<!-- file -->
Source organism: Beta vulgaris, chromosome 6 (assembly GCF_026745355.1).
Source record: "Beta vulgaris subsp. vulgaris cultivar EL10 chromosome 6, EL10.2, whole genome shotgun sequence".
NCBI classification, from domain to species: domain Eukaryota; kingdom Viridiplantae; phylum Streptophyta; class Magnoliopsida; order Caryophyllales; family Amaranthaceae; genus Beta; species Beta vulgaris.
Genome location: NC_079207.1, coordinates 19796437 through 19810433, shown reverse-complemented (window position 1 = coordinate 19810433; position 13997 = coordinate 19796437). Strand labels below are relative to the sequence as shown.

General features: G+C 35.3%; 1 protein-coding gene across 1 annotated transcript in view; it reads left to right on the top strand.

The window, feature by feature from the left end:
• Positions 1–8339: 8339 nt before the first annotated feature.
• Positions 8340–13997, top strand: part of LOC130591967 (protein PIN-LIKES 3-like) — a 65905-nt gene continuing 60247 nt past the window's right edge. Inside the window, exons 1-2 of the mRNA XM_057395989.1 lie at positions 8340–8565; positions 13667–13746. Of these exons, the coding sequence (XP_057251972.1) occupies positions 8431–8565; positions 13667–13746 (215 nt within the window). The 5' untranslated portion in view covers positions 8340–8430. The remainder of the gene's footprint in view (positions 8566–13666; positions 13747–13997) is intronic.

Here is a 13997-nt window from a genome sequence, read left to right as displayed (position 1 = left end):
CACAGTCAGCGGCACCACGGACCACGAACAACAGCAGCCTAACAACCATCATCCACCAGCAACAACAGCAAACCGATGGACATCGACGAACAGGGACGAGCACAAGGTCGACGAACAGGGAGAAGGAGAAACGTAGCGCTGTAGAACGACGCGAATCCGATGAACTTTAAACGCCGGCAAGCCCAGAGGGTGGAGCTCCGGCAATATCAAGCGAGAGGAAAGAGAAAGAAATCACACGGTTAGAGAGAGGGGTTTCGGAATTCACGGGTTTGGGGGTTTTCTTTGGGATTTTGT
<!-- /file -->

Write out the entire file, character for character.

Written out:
Source organism: Beta vulgaris, chromosome 6 (assembly GCF_026745355.1).
Source record: "Beta vulgaris subsp. vulgaris cultivar EL10 chromosome 6, EL10.2, whole genome shotgun sequence".
NCBI classification, from domain to species: domain Eukaryota; kingdom Viridiplantae; phylum Streptophyta; class Magnoliopsida; order Caryophyllales; family Amaranthaceae; genus Beta; species Beta vulgaris.
Genome location: NC_079207.1, coordinates 19796437 through 19810433, shown reverse-complemented (window position 1 = coordinate 19810433; position 13997 = coordinate 19796437). Strand labels below are relative to the sequence as shown.

General features: G+C 35.3%; 1 protein-coding gene across 1 annotated transcript in view; it reads left to right on the top strand.

The window, feature by feature from the left end:
• Positions 1–8339: 8339 nt before the first annotated feature.
• Positions 8340–13997, top strand: part of LOC130591967 (protein PIN-LIKES 3-like) — a 65905-nt gene continuing 60247 nt past the window's right edge. Inside the window, exons 1-2 of the mRNA XM_057395989.1 lie at positions 8340–8565; positions 13667–13746. Of these exons, the coding sequence (XP_057251972.1) occupies positions 8431–8565; positions 13667–13746 (215 nt within the window). The 5' untranslated portion in view covers positions 8340–8430. The remainder of the gene's footprint in view (positions 8566–13666; positions 13747–13997) is intronic.

Here is a 13997-nt window from a genome sequence, read left to right as displayed (position 1 = left end):
CACAGTCAGCGGCACCACGGACCACGAACAACAGCAGCCTAACAACCATCATCCACCAGCAACAACAGCAAACCGATGGACATCGACGAACAGGGACGAGCACAAGGTCGACGAACAGGGAGAAGGAGAAACGTAGCGCTGTAGAACGACGCGAATCCGATGAACTTTAAACGCCGGCAAGCCCAGAGGGTGGAGCTCCGGCAATATCAAGCGAGAGGAAAGAGAAAGAAATCACACGGTTAGAGAGAGGGGTTTCGGAATTCACGGGTTTGGGGGTTTTCTTTGGGATTTTGT